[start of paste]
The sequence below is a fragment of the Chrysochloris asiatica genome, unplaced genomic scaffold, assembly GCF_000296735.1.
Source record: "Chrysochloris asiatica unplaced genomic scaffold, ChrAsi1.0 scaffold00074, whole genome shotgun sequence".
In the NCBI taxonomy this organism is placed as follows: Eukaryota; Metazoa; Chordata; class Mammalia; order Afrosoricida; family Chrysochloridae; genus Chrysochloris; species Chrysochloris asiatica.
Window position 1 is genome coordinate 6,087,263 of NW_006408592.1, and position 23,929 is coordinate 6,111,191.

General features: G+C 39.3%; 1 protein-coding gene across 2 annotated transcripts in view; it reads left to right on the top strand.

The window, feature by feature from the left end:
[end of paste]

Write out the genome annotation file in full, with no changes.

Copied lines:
The sequence below is a fragment of the Chrysochloris asiatica genome, unplaced genomic scaffold, assembly GCF_000296735.1.
Source record: "Chrysochloris asiatica unplaced genomic scaffold, ChrAsi1.0 scaffold00074, whole genome shotgun sequence".
In the NCBI taxonomy this organism is placed as follows: Eukaryota; Metazoa; Chordata; class Mammalia; order Afrosoricida; family Chrysochloridae; genus Chrysochloris; species Chrysochloris asiatica.
Window position 1 is genome coordinate 6,087,263 of NW_006408592.1, and position 23,929 is coordinate 6,111,191.

General features: G+C 39.3%; 1 protein-coding gene across 2 annotated transcripts in view; it reads left to right on the top strand.

The window, feature by feature from the left end: